Today my husband had an appointment with the GP to make a referral for an autism assessment. My husband discussed with the doctor why he thinks he may have autism and why he would like to be referred. The doctor told my husband that he would need to attend around 6 counselling sessions. The program is called IAPT (Improving Access to Psychological Therapies). Which is aimed at people who suffer with depression, stress and anxiety. The doctor stated that my husband wouldn’t be able to be referred for a diagnosis unless he attends these counselling sessions.
Is it normal practice for patients with suspected autism to be referred for counselling sessions prior to being referred for an autism diagnosis?
In Wales, you can now self-refer to the Integrated Autism Service. I was originally referred, before that service started, by a mental health nurse who unexpectedly suggested I have Asperger's (although I'd already been working it out for myself), and immediately went to get the forms to do an initial assessment to pass to the previous autism service. This resulted in almost immediately being put on the waiting list.
So it seems that what hoops, if any, you have to jump through, depend on where you live. Maybe it even depends on the surgery or particular doctor, but that's just a guess.
You might want to contact your local CCG (clinical commissioning group) and ask for an outline of your local adult autism assessment pathway. They will be able to tell you what you need to do to access diagnostic services, which should give you some clarity on whether this is some arbitrary requirement of the CCG or just your particular GP/surgery.
But no, it's not generally normal. There can be a certain amount of jumping through hoops with some GPs or CCGs but being asked to attend counselling sessions doesn't seem like a reasonable one. They almost definitely will not be trained in counselling autistic people or even recognising autism, so I can't see what use it would be. Asking someone to attend therapy that could be completely unsuitable to them could be really detrimental to a person's mental health, so not only is it probably not a good idea, it's almost certainly a very bad idea (in fact it's not uncommon for autistic people to have trouble accessing these therapies when they do want them for the correct reasons-anxiety, depression-because of the ill-equiptness of the services-I think the feeling is no treatment is better than wrong treatment).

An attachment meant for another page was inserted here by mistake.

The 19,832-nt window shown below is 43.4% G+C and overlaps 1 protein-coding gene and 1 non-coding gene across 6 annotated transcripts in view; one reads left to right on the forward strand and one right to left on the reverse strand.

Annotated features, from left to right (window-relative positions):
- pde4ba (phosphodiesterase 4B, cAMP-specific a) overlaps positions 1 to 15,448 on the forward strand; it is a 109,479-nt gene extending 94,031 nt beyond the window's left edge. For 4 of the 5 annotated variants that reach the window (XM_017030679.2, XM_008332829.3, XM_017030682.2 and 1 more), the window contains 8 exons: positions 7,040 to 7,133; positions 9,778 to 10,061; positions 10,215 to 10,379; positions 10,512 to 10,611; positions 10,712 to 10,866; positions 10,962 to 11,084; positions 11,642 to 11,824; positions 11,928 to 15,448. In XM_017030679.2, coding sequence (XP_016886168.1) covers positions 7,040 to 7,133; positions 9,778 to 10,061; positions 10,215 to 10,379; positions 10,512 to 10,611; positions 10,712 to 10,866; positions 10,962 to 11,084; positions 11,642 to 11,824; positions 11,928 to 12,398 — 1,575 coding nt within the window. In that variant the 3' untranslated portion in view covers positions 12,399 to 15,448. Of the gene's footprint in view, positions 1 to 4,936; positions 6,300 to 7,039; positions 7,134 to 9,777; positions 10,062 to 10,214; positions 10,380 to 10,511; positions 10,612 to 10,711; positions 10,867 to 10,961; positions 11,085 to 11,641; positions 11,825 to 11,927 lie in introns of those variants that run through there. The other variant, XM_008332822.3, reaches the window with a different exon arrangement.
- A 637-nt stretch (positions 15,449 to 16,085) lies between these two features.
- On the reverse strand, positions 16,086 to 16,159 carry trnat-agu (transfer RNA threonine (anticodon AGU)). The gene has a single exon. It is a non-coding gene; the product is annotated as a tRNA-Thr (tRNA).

Thank you for your response. Unfortunately in our area the Adult Autism and Neurodevelopmental Service do not accept self referrals. After a little research we have discovered that the service does accept gp referrals. It appears that the doctor had very little knowledge about the Autism spectrum, as he asked what ASD was.
Thank you for your response. We also suspected this wasn’t normal practice. Unfortunately the doctor didn’t appear to have much knowledge about the autism spectrum. He asked my husband what ASD was. He also dismissed my husbands concerns about autism being genetic. Our eldest child received his autism diagnosis last month. Our middle child is on the pathway to being diagnosed with ASD. Our youngest child (19 months old) is also displaying autistic traits. And my husband has suspected autism. However according to the doctor it must all be a random occurrence. After some research we have discovered that the doctor would have been able to refer my husband to the adult autism and neurodevelopment services.
Today was very a disappointing and confusing experience for my husband and I. It took a long time for my husband to realise that he could be on the spectrum. It also took a lot of courage for him to book and attend this appointment. Also the doctor my husband saw today wasn’t even the doctor my husband was booked in to see. There was not even an explanation at the beginning of the appointment about where the original doctor was.
My husband has booked an appointment for next month (first available appointment) to see another doctor at the practice. Hopefully the outcome will be better than today’s experience.